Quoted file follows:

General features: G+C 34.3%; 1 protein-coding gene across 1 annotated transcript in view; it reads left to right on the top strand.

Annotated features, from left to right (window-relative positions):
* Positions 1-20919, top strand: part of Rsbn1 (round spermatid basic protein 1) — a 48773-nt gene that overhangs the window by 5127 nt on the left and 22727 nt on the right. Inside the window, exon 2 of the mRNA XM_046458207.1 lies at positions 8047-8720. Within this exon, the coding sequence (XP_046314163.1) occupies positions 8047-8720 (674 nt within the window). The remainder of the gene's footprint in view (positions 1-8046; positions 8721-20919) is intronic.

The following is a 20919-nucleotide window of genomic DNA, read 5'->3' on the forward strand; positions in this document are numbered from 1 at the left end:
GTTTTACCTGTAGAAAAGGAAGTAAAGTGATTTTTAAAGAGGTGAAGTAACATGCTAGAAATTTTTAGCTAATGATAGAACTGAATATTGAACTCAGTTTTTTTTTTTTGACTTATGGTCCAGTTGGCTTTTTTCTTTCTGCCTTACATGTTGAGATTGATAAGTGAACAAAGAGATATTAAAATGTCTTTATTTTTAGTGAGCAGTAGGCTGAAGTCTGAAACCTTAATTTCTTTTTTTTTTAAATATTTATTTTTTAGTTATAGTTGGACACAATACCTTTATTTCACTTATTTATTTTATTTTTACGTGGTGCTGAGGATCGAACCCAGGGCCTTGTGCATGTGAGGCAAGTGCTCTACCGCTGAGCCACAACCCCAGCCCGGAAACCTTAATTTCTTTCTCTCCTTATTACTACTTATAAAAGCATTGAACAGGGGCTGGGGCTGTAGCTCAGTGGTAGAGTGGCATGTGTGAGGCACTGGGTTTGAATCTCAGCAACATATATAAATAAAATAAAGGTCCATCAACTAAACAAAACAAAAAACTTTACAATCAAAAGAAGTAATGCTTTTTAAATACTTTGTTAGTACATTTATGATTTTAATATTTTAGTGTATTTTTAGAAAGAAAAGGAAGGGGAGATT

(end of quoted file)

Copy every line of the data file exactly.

General features: G+C 34.3%; 1 protein-coding gene across 1 annotated transcript in view; it reads left to right on the top strand.

Annotated features, from left to right (window-relative positions):
* Positions 1-20919, top strand: part of Rsbn1 (round spermatid basic protein 1) — a 48773-nt gene that overhangs the window by 5127 nt on the left and 22727 nt on the right. Inside the window, exon 2 of the mRNA XM_046458207.1 lies at positions 8047-8720. Within this exon, the coding sequence (XP_046314163.1) occupies positions 8047-8720 (674 nt within the window). The remainder of the gene's footprint in view (positions 1-8046; positions 8721-20919) is intronic.

The following is a 20919-nucleotide window of genomic DNA, read 5'->3' on the forward strand; positions in this document are numbered from 1 at the left end:
GTTTTACCTGTAGAAAAGGAAGTAAAGTGATTTTTAAAGAGGTGAAGTAACATGCTAGAAATTTTTAGCTAATGATAGAACTGAATATTGAACTCAGTTTTTTTTTTTTGACTTATGGTCCAGTTGGCTTTTTTCTTTCTGCCTTACATGTTGAGATTGATAAGTGAACAAAGAGATATTAAAATGTCTTTATTTTTAGTGAGCAGTAGGCTGAAGTCTGAAACCTTAATTTCTTTTTTTTTTAAATATTTATTTTTTAGTTATAGTTGGACACAATACCTTTATTTCACTTATTTATTTTATTTTTACGTGGTGCTGAGGATCGAACCCAGGGCCTTGTGCATGTGAGGCAAGTGCTCTACCGCTGAGCCACAACCCCAGCCCGGAAACCTTAATTTCTTTCTCTCCTTATTACTACTTATAAAAGCATTGAACAGGGGCTGGGGCTGTAGCTCAGTGGTAGAGTGGCATGTGTGAGGCACTGGGTTTGAATCTCAGCAACATATATAAATAAAATAAAGGTCCATCAACTAAACAAAACAAAAAACTTTACAATCAAAAGAAGTAATGCTTTTTAAATACTTTGTTAGTACATTTATGATTTTAATATTTTAGTGTATTTTTAGAAAGAAAAGGAAGGGGAGATT